“What right do I have to write?” I asked my writing coach recently.
I’m not stressing about putting food on the table for my kids, I told her. I’m not facing laws or policy decisions that affect my individual freedoms (yet), let alone trying to survive any other number of unimaginable circumstances. I’m an exceedingly average white woman of privilege.
“If not you, then who?” she asked. “If not now, when?” Then she told me to read Audre Lorde’s essay Poetry is Not a Luxury.
You’re proving my point, I thought quietly to myself. Audre Lorde – the now deceased, brilliant, Black lesbian feminist writer – is exactly the kind of woman whose voice needs to be heard right now, not mine. I read the essay anyway.
“The quality of light by which we scrutinize our lives has direct bearing upon the product which we live, and upon the changes which we hope to bring about through those lives,” writes Lorde. “It is within this light that we form those ideas by which we pursue our magic and make it realized…As we learn to bear the intimacy of scrutiny, and to flourish within it, as we learn to use the products of that scrutiny for power within our living, those fears which rule our lives and form our silences begin to lose their control over us.”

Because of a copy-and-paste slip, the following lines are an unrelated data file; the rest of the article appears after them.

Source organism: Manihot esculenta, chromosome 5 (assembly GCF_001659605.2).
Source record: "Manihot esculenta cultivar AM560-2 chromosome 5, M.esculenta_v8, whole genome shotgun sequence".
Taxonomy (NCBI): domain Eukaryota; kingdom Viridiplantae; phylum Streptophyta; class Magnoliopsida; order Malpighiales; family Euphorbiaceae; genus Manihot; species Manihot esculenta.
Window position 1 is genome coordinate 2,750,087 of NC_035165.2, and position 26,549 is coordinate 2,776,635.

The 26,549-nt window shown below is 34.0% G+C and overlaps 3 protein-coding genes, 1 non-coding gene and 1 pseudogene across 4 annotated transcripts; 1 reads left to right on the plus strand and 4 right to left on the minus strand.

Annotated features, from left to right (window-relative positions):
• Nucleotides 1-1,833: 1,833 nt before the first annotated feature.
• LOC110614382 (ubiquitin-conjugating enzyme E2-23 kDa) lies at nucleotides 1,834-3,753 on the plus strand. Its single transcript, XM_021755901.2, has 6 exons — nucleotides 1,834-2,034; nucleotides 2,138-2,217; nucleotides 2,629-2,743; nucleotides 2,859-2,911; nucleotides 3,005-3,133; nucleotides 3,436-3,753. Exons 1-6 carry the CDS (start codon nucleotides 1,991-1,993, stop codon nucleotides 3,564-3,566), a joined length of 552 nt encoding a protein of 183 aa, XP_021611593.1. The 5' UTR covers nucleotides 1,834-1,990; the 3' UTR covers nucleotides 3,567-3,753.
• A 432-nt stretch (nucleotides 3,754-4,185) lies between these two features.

Expressing those words, says Lorde, is not a luxury. It is the way in which we transform ourselves and the world around us.
As I read her words, I suddenly got it. it’s not about my own or anyone else’s right to speak. For me, it’s about facing up to an old, old belief system that can be summed up with three simple words: not good enough.
For most of my life, if I’d had a word assigned to me it would be “striving” – striving to do more, be more efficient with my time, be more confident, be thinner and more fit, make more money, acquire more clients, run more races, master more inverted yoga poses, etc., etc. To accept myself as good enough, even for a moment, would have been inconceivable.
I was proud of this attitude. What was the point of living if I wasn’t constantly striving to be better or push myself farther than I’d ever been before?
In a weird way, this need for striving even extended into my spiritual life. For a short period of time in my early 20s, I was obsessed with being a nun – despite the fact that I am not and never have been Catholic, and have deeply conflicted feelings about Christianity.